The safety plans of every organisation responsible for staging next year’s Champions League final at Wembley must be “tested to destruction”, Football Association chair Debbie Hewitt has said.
There is immense pressure on the FA and UEFA for the event to be a success after problems arose at the last two finals.
The 2022 match in Paris almost became a “mass fatality catastrophe” according to an independent report commissioned by UEFA. Liverpool fans found themselves penned against stadium perimeter fences ahead of the match against Real Madrid due to organisational failings, and were then tear-gassed by French police.
While the problems around this year’s final in Istanbul were less severe, UEFA president Aleksander Ceferin admitted last week that “not everything was perfect”, with supporters reporting problems getting to and from the Ataturk Stadium and in accessing drinking water and toilets.
Ceferin assured delegates at the European Football Fans Congress in Manchester that the 2024 final would be “a unique experience” for supporters.
That appeared to ratchet up the pressure on Wembley, a venue which itself hosted a chaotic Euro 2020 final two summers ago.
An independent review by Baroness Casey identified more than 20 near-miss incidents that could have resulted in serious injury or death at the match between England and Italy on July 11 2021, as ticketless individuals stormed turnstiles to force entry.
FA chair Hewitt insisted there was “healthy paranoia” among organisers around what could go wrong at every Wembley event, and pledged everyone involved would aim to work out the pitfalls and how to respond to them.
“It isn’t the regular stuff that goes wrong,” Hewitt said.
“It is the stuff that hasn’t happened. In that particular tournament (Euro 2020), it was the first time we had 30,000 empty seats (due to Covid-19 capacity restrictions).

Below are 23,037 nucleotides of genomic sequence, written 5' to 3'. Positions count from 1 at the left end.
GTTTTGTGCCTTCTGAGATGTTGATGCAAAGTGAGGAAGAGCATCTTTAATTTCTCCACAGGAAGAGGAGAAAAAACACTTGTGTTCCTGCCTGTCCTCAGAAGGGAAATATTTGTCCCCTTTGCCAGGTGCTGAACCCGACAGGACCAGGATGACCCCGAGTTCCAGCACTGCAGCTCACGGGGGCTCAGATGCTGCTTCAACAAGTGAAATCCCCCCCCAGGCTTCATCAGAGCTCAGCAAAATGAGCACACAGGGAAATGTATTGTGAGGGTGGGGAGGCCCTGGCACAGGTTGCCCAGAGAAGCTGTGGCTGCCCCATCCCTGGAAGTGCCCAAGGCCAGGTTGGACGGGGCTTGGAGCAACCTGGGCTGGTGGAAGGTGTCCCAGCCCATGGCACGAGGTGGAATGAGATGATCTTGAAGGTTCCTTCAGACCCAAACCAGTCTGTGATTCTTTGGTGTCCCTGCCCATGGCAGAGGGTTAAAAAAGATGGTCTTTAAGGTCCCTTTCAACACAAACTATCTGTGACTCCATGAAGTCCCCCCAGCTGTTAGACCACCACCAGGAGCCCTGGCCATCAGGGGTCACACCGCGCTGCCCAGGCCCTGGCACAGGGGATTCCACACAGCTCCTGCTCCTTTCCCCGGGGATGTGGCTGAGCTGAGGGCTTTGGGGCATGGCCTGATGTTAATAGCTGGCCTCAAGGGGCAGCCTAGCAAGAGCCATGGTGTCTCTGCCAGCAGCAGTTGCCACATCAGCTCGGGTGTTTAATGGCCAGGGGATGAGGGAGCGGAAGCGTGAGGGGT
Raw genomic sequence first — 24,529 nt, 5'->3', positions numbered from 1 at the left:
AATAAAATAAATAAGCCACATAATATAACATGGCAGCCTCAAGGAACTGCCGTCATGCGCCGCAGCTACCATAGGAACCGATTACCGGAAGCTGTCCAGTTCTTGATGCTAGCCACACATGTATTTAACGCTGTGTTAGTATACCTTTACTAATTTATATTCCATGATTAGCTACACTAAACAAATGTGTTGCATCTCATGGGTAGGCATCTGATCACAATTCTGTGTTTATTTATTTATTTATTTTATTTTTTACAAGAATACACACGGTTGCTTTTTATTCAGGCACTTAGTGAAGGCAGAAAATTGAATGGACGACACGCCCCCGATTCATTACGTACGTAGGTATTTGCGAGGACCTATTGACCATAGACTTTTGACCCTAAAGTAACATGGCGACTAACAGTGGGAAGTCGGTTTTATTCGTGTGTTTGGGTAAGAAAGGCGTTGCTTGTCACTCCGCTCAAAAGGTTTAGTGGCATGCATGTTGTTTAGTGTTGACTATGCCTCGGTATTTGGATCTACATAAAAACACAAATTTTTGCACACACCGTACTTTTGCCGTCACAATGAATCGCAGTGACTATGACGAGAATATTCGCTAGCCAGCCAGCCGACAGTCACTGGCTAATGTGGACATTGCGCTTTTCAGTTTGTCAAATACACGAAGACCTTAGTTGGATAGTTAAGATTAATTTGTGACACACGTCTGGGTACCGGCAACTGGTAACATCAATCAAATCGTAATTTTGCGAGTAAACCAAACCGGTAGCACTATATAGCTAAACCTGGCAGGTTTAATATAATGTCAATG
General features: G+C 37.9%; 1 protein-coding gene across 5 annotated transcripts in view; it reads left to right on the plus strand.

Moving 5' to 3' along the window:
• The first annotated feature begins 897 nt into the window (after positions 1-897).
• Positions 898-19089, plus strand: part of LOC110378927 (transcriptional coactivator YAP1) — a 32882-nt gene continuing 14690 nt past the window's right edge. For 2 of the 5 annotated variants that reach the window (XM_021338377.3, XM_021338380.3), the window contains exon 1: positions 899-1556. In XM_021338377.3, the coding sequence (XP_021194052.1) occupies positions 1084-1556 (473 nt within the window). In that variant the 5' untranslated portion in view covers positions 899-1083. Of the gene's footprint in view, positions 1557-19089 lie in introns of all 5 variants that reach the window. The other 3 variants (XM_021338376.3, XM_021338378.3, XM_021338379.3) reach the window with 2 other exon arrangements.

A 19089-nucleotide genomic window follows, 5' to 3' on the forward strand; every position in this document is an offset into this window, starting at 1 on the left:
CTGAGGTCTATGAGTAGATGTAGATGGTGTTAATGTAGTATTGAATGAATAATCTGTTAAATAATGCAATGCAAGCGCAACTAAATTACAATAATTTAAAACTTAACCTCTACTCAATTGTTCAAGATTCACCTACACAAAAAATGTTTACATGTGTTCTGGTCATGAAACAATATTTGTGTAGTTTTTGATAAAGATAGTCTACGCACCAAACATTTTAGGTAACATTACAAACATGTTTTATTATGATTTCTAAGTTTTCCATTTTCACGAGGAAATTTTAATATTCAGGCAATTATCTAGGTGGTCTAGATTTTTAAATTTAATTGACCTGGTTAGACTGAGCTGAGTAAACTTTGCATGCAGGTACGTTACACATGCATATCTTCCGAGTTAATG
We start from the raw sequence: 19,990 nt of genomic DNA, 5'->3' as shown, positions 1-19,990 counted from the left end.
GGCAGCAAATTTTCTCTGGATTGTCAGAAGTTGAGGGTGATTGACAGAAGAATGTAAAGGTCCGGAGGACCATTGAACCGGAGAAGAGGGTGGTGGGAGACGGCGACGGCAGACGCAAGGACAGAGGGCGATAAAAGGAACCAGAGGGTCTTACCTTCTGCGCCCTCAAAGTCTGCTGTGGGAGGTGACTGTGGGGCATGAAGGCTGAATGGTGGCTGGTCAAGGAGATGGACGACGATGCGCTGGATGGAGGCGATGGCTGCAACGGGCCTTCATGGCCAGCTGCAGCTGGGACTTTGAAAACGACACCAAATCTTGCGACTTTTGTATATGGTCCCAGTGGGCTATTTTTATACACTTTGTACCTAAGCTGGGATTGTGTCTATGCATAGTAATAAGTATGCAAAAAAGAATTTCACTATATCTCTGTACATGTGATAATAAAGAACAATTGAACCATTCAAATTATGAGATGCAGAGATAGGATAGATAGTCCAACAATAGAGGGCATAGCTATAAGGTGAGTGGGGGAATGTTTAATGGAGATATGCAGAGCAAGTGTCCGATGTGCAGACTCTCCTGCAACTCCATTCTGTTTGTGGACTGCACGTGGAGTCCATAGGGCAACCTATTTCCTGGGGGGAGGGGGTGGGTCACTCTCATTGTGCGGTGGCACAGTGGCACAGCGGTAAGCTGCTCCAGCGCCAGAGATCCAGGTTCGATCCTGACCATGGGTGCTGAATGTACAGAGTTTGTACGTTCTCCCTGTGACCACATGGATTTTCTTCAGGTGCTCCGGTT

“It’s really easy for me standing here and saying ‘well, that was obvious, that was the thing that was different’. You have to search for the thing that is different. You don’t make the same mistakes, you make different ones. So what is the thing that is different?
“Secondly, it is about making sure every one of the stakeholders completely and utterly understands, and tests to destruction, the plan.
“It is no good the police doing their bit in one room and the stewards doing their bit in another and us doing our bit in that room and UEFA doing theirs in that room. It is getting everyone in the same room and testing each other’s plans to destruction.
“I believe in a process called pre-mortem, not post-mortem. I use it a lot in business, what could go wrong and how do we deal with it? It’s a bit like pretend crisis management in a way but it is much more deep than that.
“There is pressure on every event we host at Wembley. We have got paranoia, healthy paranoia I would say, but we are paranoid. Yes, there is pressure but there is pressure on everything we do.
“You write about (the pressure) because of the fact there have been two finals where things have gone wrong. But every time we host something at Wembley – (a) Tyson Fury (fight), Harry Styles, Coldplay, no matter what, where you have groups of people together, something that can go wrong will go wrong, and it is times so many multiples because it is the national stadium.
“We are paranoid about it and we try to test to destruction. I am sure we will make some mistakes that have yet to be made in other stadiums, but it won’t be because we didn’t try and test. That is important to us. It is very important we learn the lessons from Paris and Istanbul.”
Asked if she was confident there would be no repeat of the storming of the turnstiles at Euro 2020, Hewitt said: “You can never be confident with something like that can you? It would be very over-confident for me to say that. Because anything can happen.
“It is one of the biggest events in Europe and anything can happen. You just have to be confident you have thought through what you would do if something did happen. Rather than say ‘I am confident that will never happen’, the question is ‘what if it did? What would you do?’ That kind of testing is crucial.”
By the time Wembley hosts the Champions League final on June 1 next year, the FA will also know whether or not the stadium will host the Euro 2028 final.
The UK and Ireland is bidding to host that tournament in competition with Turkey, with a decision due to be taken by UEFA’s executive committee on October 10 this year.
Hewitt is expecting tough questions given the chaos of July 2021 and knows it is important to have the answers.
“We are on our feet in October convincing people why we should win,” she said.
“One of the things I am absolutely convinced UEFA’s Exco will ask us is ’how can you assure us nobody will storm the turnstiles?’.
“Being well rehearsed – and not just having the answers but having worked through what is the answer – that is an important part of the bid. We have to convince every one of those Exco members we have not only thought about it but that we have planned for it – that we know what we would do in what order and who is accountable, and that is why they should vote for us.”[mc4wp_form id="442993"]